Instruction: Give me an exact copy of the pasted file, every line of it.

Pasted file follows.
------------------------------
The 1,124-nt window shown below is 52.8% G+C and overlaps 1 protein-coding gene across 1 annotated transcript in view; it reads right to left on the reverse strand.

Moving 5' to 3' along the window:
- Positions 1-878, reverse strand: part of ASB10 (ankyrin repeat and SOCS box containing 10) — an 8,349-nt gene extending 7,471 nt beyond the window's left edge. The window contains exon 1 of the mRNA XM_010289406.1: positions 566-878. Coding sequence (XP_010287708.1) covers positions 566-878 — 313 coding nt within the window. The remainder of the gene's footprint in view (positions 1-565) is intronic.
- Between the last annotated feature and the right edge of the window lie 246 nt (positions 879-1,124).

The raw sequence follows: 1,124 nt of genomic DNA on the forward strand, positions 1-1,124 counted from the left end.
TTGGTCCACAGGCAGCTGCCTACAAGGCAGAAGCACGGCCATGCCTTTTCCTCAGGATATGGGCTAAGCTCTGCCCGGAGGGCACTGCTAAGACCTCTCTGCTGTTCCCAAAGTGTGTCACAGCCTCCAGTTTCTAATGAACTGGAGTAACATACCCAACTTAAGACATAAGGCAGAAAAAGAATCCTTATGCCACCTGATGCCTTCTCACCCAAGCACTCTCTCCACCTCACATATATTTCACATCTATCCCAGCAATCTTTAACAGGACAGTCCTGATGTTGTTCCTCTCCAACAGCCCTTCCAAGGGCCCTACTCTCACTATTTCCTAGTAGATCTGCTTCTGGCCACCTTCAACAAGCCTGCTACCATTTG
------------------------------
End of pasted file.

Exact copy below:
The 1,124-nt window shown below is 52.8% G+C and overlaps 1 protein-coding gene across 1 annotated transcript in view; it reads right to left on the reverse strand.

Moving 5' to 3' along the window:
- Positions 1-878, reverse strand: part of ASB10 (ankyrin repeat and SOCS box containing 10) — an 8,349-nt gene extending 7,471 nt beyond the window's left edge. The window contains exon 1 of the mRNA XM_010289406.1: positions 566-878. Coding sequence (XP_010287708.1) covers positions 566-878 — 313 coding nt within the window. The remainder of the gene's footprint in view (positions 1-565) is intronic.
- Between the last annotated feature and the right edge of the window lie 246 nt (positions 879-1,124).

The raw sequence follows: 1,124 nt of genomic DNA on the forward strand, positions 1-1,124 counted from the left end.
TTGGTCCACAGGCAGCTGCCTACAAGGCAGAAGCACGGCCATGCCTTTTCCTCAGGATATGGGCTAAGCTCTGCCCGGAGGGCACTGCTAAGACCTCTCTGCTGTTCCCAAAGTGTGTCACAGCCTCCAGTTTCTAATGAACTGGAGTAACATACCCAACTTAAGACATAAGGCAGAAAAAGAATCCTTATGCCACCTGATGCCTTCTCACCCAAGCACTCTCTCCACCTCACATATATTTCACATCTATCCCAGCAATCTTTAACAGGACAGTCCTGATGTTGTTCCTCTCCAACAGCCCTTCCAAGGGCCCTACTCTCACTATTTCCTAGTAGATCTGCTTCTGGCCACCTTCAACAAGCCTGCTACCATTTG